The thalamus is a key brain structure engaged in attentional functions, such as selectively amplifying task-relevant signals of one sensory modality while filtering distractors of another. To investigate computational mechanisms of attentional modulation, we developed a biophysically grounded thalamic reticular circuit model, comprising excitatory thalamocortical and inhibitory reticular neurons, which captures characteristic neurophysiological observations from the alert behaving animals. Top-down attentional control inputs onto reticular neurons effectively modulate thalamic gain and enhance downstream readout, to improve performance across detection, discrimination, and cross-modal task paradigms. Heterogeneity of thalamic responses plays an essential role in downstream decoding during attentional modulation. Dynamical systems analysis explains why reticular neurons are an especially potent site for top-down control, as implicated by experiments. Perturbation analysis reveals excitation-inhibition ratio as an effective parameter governing thalamic processing. These findings establish experimentally testable circuit mechanisms for attentional control in thalamus, with implications for distributed neural control of cognitive processing.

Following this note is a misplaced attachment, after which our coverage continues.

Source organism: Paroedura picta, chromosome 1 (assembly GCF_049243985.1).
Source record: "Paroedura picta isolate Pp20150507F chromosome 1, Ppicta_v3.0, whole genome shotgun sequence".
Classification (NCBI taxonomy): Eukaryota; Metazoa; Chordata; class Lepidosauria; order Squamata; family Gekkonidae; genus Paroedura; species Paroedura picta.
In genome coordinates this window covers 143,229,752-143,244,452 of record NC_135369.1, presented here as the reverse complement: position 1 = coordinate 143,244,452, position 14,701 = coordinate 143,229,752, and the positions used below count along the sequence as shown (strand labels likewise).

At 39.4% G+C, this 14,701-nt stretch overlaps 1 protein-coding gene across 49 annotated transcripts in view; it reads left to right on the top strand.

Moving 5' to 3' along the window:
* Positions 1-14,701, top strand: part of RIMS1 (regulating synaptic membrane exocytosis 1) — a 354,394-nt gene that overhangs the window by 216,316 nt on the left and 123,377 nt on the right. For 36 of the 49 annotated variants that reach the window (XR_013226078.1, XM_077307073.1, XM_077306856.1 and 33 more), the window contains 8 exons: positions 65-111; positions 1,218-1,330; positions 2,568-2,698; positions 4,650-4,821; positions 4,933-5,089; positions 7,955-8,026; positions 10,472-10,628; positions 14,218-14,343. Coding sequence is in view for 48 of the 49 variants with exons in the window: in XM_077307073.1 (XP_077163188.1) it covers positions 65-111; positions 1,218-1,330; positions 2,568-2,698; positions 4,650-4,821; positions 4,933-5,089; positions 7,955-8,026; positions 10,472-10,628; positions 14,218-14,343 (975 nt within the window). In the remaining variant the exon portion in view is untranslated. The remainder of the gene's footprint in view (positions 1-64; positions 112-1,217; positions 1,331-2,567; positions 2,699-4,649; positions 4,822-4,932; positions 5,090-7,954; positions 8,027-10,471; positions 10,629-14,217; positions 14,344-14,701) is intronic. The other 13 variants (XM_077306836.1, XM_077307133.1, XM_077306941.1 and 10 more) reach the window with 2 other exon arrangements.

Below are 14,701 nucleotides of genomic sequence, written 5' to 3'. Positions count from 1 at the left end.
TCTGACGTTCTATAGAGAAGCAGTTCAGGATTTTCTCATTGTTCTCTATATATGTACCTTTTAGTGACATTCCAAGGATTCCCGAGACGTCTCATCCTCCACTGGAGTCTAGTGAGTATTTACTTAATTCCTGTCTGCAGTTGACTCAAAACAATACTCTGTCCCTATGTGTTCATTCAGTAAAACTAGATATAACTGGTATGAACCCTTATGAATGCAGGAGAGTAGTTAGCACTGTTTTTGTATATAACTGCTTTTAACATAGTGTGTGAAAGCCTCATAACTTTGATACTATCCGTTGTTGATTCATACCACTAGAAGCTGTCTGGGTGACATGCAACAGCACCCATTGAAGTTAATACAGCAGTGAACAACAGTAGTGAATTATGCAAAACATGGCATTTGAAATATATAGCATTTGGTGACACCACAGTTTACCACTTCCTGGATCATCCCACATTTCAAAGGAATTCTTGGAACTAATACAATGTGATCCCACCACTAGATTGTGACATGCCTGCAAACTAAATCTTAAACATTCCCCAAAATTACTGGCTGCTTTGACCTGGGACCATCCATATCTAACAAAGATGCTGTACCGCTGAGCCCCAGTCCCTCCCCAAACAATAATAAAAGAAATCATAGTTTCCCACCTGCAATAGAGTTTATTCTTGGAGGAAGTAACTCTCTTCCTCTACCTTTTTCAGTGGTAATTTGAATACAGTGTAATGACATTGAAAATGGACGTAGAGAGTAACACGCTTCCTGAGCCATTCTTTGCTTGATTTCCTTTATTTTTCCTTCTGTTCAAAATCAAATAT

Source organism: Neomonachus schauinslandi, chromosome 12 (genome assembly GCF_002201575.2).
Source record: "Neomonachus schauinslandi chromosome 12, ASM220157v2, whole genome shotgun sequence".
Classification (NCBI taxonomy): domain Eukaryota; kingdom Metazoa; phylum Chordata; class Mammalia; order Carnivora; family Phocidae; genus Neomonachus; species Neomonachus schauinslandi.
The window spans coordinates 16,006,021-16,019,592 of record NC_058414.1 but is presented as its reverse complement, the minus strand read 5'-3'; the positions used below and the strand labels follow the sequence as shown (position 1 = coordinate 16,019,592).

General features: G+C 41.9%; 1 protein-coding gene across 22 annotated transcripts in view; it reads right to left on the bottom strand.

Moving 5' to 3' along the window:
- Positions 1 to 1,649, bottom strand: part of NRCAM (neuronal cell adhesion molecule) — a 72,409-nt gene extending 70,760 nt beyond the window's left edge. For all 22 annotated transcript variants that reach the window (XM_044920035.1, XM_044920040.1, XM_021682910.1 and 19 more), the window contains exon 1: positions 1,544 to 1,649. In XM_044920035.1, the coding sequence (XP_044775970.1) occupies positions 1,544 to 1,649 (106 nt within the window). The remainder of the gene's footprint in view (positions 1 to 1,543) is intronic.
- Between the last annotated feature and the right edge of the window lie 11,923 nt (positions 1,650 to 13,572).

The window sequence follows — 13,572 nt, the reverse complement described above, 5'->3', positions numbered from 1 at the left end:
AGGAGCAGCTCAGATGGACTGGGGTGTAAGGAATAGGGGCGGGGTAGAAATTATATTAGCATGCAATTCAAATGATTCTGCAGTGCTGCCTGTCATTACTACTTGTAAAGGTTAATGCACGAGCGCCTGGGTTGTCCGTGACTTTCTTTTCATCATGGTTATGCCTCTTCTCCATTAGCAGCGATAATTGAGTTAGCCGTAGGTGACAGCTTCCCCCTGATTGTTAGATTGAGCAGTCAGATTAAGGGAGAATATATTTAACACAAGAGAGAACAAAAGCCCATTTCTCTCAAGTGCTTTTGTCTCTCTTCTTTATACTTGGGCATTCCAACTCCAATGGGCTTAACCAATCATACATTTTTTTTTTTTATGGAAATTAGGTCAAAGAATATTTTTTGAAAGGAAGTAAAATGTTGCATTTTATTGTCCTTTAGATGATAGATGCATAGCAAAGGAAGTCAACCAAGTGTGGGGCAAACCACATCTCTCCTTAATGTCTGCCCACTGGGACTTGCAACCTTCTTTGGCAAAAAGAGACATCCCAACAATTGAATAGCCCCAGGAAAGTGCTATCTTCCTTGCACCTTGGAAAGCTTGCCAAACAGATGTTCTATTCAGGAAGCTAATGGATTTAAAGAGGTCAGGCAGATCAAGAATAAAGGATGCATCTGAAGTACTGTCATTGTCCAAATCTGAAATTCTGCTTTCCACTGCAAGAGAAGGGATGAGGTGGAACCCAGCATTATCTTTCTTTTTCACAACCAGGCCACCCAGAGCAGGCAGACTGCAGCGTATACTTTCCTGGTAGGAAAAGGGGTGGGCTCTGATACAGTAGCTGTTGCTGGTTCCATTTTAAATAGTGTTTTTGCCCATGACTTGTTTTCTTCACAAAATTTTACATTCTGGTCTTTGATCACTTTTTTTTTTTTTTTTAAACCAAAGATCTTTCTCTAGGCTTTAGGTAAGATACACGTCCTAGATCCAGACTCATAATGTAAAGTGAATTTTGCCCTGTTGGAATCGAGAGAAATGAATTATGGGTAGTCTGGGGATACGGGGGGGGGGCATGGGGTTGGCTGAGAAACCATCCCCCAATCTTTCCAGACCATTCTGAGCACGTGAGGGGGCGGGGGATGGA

bioRxiv Subject Collection: Neuroscience